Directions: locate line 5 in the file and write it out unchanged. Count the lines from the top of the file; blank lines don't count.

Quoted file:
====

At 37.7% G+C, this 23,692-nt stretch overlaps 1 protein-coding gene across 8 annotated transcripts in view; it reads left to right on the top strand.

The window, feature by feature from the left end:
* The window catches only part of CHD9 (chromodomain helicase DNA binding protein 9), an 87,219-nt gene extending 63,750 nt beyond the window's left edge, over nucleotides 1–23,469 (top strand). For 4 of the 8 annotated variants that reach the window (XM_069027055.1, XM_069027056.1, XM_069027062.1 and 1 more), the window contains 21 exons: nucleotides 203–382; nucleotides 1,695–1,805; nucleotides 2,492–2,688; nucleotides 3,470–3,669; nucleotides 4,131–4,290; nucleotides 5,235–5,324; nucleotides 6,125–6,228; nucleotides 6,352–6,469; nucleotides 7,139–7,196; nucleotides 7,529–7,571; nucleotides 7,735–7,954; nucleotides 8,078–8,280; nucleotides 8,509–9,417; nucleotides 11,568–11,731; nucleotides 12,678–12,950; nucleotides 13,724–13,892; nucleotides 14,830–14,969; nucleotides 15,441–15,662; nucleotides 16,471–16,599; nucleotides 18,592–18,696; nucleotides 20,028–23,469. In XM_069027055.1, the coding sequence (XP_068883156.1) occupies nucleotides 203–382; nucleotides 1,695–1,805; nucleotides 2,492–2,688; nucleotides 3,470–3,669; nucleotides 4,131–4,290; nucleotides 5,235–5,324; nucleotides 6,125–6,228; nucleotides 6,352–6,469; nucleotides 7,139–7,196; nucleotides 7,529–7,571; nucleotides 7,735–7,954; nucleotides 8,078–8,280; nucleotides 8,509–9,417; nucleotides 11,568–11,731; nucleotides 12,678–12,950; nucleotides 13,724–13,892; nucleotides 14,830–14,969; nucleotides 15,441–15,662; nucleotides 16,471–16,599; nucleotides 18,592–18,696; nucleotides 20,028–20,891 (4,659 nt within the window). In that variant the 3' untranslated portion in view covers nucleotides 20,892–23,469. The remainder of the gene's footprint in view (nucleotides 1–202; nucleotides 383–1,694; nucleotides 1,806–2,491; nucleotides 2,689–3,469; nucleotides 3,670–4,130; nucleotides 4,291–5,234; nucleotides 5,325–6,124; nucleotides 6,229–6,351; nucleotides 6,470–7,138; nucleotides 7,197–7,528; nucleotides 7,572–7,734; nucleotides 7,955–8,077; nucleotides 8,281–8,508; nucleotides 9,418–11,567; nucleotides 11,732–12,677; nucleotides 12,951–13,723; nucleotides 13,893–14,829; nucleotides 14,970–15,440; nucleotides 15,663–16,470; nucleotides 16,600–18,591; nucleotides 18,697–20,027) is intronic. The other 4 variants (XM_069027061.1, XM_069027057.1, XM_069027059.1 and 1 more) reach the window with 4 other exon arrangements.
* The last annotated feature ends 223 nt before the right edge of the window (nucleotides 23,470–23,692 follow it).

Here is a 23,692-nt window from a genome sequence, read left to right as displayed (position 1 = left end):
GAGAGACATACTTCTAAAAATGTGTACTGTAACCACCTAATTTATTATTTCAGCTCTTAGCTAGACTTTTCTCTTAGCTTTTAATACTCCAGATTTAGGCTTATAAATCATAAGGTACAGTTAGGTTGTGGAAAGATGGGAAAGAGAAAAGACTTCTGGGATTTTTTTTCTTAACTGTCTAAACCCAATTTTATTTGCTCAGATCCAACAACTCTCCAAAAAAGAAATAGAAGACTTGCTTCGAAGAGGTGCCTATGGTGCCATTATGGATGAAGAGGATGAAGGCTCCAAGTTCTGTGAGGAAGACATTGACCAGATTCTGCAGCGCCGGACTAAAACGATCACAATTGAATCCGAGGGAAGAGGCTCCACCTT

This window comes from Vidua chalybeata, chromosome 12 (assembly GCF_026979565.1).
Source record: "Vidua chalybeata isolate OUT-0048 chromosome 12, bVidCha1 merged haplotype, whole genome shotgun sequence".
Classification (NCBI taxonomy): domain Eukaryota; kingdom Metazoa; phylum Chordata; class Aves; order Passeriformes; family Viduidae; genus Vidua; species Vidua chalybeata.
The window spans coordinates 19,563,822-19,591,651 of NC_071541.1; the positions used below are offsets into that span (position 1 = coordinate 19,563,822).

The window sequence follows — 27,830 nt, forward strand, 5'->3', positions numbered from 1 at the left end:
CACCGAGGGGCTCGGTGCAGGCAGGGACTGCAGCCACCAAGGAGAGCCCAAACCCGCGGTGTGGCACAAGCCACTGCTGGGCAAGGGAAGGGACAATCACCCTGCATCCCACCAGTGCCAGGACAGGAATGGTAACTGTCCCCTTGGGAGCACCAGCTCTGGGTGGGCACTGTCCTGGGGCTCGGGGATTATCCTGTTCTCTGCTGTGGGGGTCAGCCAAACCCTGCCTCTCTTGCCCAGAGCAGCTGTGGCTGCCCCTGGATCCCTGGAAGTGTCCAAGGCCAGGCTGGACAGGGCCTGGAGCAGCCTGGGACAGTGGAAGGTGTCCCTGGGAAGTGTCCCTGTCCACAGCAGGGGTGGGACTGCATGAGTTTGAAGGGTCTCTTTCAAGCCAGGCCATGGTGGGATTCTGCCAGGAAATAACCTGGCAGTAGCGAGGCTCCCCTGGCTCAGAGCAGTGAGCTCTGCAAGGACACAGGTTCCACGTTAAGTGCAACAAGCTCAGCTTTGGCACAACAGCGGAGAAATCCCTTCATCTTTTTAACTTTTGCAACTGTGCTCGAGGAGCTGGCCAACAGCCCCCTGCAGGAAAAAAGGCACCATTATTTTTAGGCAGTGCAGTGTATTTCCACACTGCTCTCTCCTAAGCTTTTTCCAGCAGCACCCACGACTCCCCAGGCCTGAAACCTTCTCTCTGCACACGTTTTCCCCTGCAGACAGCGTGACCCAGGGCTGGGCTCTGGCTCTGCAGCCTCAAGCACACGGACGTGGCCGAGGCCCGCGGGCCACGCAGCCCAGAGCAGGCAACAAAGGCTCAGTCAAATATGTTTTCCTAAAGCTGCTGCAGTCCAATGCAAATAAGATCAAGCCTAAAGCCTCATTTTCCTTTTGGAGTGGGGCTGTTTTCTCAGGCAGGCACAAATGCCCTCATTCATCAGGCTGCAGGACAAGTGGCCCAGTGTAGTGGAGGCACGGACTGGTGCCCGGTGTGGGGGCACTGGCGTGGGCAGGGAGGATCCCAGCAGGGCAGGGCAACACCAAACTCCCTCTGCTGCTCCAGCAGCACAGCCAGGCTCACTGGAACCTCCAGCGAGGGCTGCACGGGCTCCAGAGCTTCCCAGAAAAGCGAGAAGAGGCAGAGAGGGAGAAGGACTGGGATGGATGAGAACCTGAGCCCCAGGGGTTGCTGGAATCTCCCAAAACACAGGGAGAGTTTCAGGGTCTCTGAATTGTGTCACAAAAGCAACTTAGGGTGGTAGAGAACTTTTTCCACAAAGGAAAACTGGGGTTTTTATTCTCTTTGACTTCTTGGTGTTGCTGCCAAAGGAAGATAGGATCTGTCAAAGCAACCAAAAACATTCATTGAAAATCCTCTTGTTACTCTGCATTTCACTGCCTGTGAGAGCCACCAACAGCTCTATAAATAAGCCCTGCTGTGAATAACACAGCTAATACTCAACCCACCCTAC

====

Here is a 23,692-nt window from a genome sequence, read left to right as displayed (position 1 = left end):